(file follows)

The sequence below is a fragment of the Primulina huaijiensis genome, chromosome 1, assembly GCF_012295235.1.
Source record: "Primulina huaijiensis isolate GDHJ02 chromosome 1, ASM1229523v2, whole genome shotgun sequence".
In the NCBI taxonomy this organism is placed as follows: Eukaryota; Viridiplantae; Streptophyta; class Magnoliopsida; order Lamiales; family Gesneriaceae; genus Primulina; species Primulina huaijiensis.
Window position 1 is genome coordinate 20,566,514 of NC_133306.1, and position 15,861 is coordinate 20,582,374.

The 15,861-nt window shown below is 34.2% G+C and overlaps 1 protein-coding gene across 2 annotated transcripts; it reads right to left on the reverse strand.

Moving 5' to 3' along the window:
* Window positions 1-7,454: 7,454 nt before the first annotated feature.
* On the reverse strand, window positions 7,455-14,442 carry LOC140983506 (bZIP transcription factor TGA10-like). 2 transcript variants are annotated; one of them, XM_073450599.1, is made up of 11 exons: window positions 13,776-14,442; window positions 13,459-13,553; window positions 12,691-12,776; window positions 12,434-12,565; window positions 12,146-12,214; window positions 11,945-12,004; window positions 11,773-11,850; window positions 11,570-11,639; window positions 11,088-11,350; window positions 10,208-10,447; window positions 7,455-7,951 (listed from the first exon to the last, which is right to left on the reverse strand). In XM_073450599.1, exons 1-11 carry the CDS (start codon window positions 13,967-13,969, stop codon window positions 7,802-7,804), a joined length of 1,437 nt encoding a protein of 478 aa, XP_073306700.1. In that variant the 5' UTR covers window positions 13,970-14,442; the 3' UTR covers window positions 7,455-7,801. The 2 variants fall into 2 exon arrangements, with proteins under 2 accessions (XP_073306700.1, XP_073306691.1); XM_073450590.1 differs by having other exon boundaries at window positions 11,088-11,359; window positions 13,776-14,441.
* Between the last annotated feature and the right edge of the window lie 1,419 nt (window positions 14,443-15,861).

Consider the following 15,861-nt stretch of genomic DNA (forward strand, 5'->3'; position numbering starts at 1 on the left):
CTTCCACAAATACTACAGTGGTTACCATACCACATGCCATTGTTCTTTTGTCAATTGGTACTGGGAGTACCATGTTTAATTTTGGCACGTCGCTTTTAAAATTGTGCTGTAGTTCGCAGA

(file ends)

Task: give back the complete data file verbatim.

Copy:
The sequence below is a fragment of the Primulina huaijiensis genome, chromosome 1, assembly GCF_012295235.1.
Source record: "Primulina huaijiensis isolate GDHJ02 chromosome 1, ASM1229523v2, whole genome shotgun sequence".
In the NCBI taxonomy this organism is placed as follows: Eukaryota; Viridiplantae; Streptophyta; class Magnoliopsida; order Lamiales; family Gesneriaceae; genus Primulina; species Primulina huaijiensis.
Window position 1 is genome coordinate 20,566,514 of NC_133306.1, and position 15,861 is coordinate 20,582,374.

The 15,861-nt window shown below is 34.2% G+C and overlaps 1 protein-coding gene across 2 annotated transcripts; it reads right to left on the reverse strand.

Moving 5' to 3' along the window:
* Window positions 1-7,454: 7,454 nt before the first annotated feature.
* On the reverse strand, window positions 7,455-14,442 carry LOC140983506 (bZIP transcription factor TGA10-like). 2 transcript variants are annotated; one of them, XM_073450599.1, is made up of 11 exons: window positions 13,776-14,442; window positions 13,459-13,553; window positions 12,691-12,776; window positions 12,434-12,565; window positions 12,146-12,214; window positions 11,945-12,004; window positions 11,773-11,850; window positions 11,570-11,639; window positions 11,088-11,350; window positions 10,208-10,447; window positions 7,455-7,951 (listed from the first exon to the last, which is right to left on the reverse strand). In XM_073450599.1, exons 1-11 carry the CDS (start codon window positions 13,967-13,969, stop codon window positions 7,802-7,804), a joined length of 1,437 nt encoding a protein of 478 aa, XP_073306700.1. In that variant the 5' UTR covers window positions 13,970-14,442; the 3' UTR covers window positions 7,455-7,801. The 2 variants fall into 2 exon arrangements, with proteins under 2 accessions (XP_073306700.1, XP_073306691.1); XM_073450590.1 differs by having other exon boundaries at window positions 11,088-11,359; window positions 13,776-14,441.
* Between the last annotated feature and the right edge of the window lie 1,419 nt (window positions 14,443-15,861).

Consider the following 15,861-nt stretch of genomic DNA (forward strand, 5'->3'; position numbering starts at 1 on the left):
CTTCCACAAATACTACAGTGGTTACCATACCACATGCCATTGTTCTTTTGTCAATTGGTACTGGGAGTACCATGTTTAATTTTGGCACGTCGCTTTTAAAATTGTGCTGTAGTTCGCAGA